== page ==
.................................................................. 593
 
4.
 Non-self-executing Treaties
 .............................................. 594
 
IV. T
HE
S
UPREMACY
C
LAUSE AND
M
ODERN
L
AW
 ................................. 599
 
A.
 Executive and Administrative Preemption
 .............................. 599
 
B.
 Federal Common Law and the
Erie
 Revolution
 ...................... 601
 
C.
 Federal Common Law After
Erie ............................................ 604
 
1.
 Admiralty
 .......................................................................... 604
 
2.
 Interstate Disputes
 ............................................................ 605
 
3.
 Immunity of Federal Officials and Institutions
 ................. 606
 
4.
 Rights and Obligations of Federal Institutions
 ................. 606
 
5.
 Federal Common Law of Foreign Relations
 .................... 608
 
6.
 Further Extensions:
Boyle v. United Technologies ......... 610
 
D.
 Non-self-executing Treaties
 .................................................... 611
 
V. A
 
P
ATH FOR THE
F
UTURE
 .................................................................. 613
 
A. Medellin
 as a Model 
 ............................................................... 613
 
B.
 Re-thinking the Federal Common Law of Foreign Relations
 . 615
 
C.
 The Future of Non-self-execution
 ........................................... 617
 
VI. C
ONCLUSION
 ..................................................................................... 618 I.
 
I
 NTRODUCTION
 
Under the U.S. Constitution, if federal interests conflict with state interests, when must the latter give way? One view is that the answer is found largely within the text and original meaning of the second clause of Article VI, the Supremacy Clause.
1
 For others, this answer is too simplistic, assigning too much determinacy to the Clause’s text, too much weight to the Clause’s role in the original design, and too little attention to nuanced ways state–federal conflicts are resolved in modern adjudication. An approach anchored by the
1
 The leading proponent of the textual approach is Professor Bradford Clark.
See
 Bradford R. Clark,
 Federal Lawmaking and the Role of Structure in Constitutional  Interpretation
, 96 C
ALIF
.
 
L.
 
EV
. 699, 701 (2008) [hereinafter Clark,
 Federal Lawmaking 
]; Bradford R. Clark,
 Federal Common Law: A Structural Reinterpretation
, 144
 
U.
 
P
A
.
 
L.
 
EV
. 1245, 1261–64 (1996) [hereinafter Clark,
 Federal Common Law
]. For discussion in the context of the Constitution’s foreign affairs provisions, see M
ICHAEL
D.
 
AMSEY
,
 
T
HE
C
ONSTITUTION
S
T
EXT IN
F
OREIGN
A
FFAIRS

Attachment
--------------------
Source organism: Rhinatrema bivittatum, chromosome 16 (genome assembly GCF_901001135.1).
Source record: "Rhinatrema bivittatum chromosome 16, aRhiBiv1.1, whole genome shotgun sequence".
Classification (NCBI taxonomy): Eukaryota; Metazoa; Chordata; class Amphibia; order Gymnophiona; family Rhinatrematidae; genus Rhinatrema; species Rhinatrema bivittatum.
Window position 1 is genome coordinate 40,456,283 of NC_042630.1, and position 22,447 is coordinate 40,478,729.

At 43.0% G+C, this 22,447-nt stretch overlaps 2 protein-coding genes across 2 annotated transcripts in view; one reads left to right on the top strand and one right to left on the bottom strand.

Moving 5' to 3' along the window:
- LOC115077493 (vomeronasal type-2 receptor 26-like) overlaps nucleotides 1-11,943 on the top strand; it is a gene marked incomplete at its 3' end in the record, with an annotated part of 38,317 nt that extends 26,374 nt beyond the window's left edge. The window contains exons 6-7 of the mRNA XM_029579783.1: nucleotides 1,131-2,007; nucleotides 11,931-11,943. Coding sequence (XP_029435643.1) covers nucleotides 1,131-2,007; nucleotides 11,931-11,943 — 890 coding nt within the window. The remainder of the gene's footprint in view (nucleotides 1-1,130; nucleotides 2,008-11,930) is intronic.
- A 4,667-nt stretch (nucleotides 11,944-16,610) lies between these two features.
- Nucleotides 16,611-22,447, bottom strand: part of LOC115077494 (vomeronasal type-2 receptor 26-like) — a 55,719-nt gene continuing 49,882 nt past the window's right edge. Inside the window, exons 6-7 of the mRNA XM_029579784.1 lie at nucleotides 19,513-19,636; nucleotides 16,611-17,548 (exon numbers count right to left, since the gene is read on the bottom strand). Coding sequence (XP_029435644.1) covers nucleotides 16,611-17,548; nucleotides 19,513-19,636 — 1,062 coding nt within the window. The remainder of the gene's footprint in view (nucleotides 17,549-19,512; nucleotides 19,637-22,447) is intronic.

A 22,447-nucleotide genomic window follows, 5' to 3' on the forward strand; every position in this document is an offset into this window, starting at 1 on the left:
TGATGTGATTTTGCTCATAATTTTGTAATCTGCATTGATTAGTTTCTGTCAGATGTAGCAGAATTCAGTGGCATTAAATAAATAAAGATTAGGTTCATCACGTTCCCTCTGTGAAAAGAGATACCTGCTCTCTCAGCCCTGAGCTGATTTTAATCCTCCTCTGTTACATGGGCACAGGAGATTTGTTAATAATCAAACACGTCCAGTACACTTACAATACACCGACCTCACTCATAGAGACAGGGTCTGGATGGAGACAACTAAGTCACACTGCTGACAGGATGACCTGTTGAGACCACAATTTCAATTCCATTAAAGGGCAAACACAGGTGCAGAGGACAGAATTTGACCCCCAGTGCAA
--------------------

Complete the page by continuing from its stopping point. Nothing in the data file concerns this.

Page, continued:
289–90 (2007).
 
2013]
SUPREMACY CLAUSE
561
Supremacy Clause’s text, this view contends, cannot provide a practical account of modern law nor a useful path for the future.
2
 This debate affects at least three contentious issues of modern law. The first, a central issue in the U.S. Supreme Court’s decision in
 Medellin v. Texas
,
3
 is executive preemption—the idea that presidential policies, especially in foreign affairs, can displace state laws. The second is federal common law, again especially in foreign affairs, where lower courts have suggested a “federal common law of foreign relations” of uncertain but potentially broad scope that can displace state law in international matters.
4
 The third is the doctrine of non-self-executing treaties, as developed in recent decades in the lower courts
5
 and given apparent endorsement by the Supreme Court in a different part of the
 Medellin
decision.
6
 Each question implicates the Supremacy Clause—the first two because they suggest displacement of state law by federal interests not found in Article VI’s “supreme Law” and the third because it indicates that federal interests sometimes may not displace state law
even though
 the federal interests are incorporated into a treaty, part of Article VI’s “supreme Law.” Whether the Supremacy Clause’s text can provide a coherent framework to address these issues is a central challenge to a text-based approach. Broader theoretical concerns are at stake here. Originalism, especially originalism conceived as a focus upon the original meaning of the Constitution’s text, has been called “a force to be reckoned with in American constitutional theory.”
7
 But whatever its theoretical attractions, originalism faces a core practical challenge: is the modern legal world so far removed, doctrinally and theoretically, from the world of the Constitution’s framers that implementing text-based originalism at a practical level—in the sense of modern judges deciding modern cases—is impossible?
2
 Professor Henry Paul Monaghan’s
Supremacy Clause Textualism
, 110 C
OLUM
.
 
L.
 
EV
. 731 (2010), is an eloquent and insightful version of the skeptical view. Another important contribution is Peter L. Strauss,
The Perils of Theory
, 83 N
OTRE
D
AME
L.
 
EV
. 1567 (2008).
3
 552 U.S. 491 (2008).
4
 
See
 Jack L. Goldsmith,
 Federal Courts, Foreign Affairs, and Federalism
, 83 V
A
.
 
L.
 
EV
. 1617, 1625–39 (1997) (discussing and criticizing courts’ use of a federal common law of foreign relations); Jay Tidmarsh & Brian J. Murray,
 A Theory of Federal Common Law
, 100 N
W
.
 
U.
 
L.
 
EV
. 585, 594–614 (2006) (describing categories of federal common law).
5
 
See
 David Sloss,
 Non-self-executing Treaties: Exposing a Constitutional Fallacy
, 36 U.C.
 
D
AVIS
L.
 
EV
. 1, 3–6, 12–16 (2002) (describing lower courts’ non-self-execution doctrine).
6
 
 Medellin
, 552 U.S. at 506–23;
 see
 David Sloss,
The United States
,
 in
 T
HE
OLE OF
D
OMESTIC
C
OURTS IN
T
REATY
E
 NFORCEMENT
:
 
A
 
C
OMPARATIVE
S
TUDY
 509–14 (David Sloss ed., 2009) (discussing
 Medellin
).
7
 T
HE
C
HALLENGE OF
O
RIGINALISM
:
 
T
HEORIES OF
C
ONSTITUTIONAL
I
 NTERPRETATION
1 (Grant Huscroft & Bradley W. Miller eds.,
 
2011);
 see also
 
OBERT
W.
 
B
ENNETT
&
 
L
AWRENCE
B.
 
S
OLUM
,
 
C
ONSTITUTIONAL
O
RIGINALISM
:
 
A
 
D
EBATE
78–89 (2011) (noting the  prominence of originalism as a theory of interpretation); A
 NTONIN
S
CALIA
&
 
B
RYAN
A.
 
G
ARNER 
,
 
EADING
L
AW
:
 
T
HE
I
 NTERPRETATION OF
L
EGAL
T
EXTS
78–92 (2012) (defending text-based originalism as a core interpretive principle).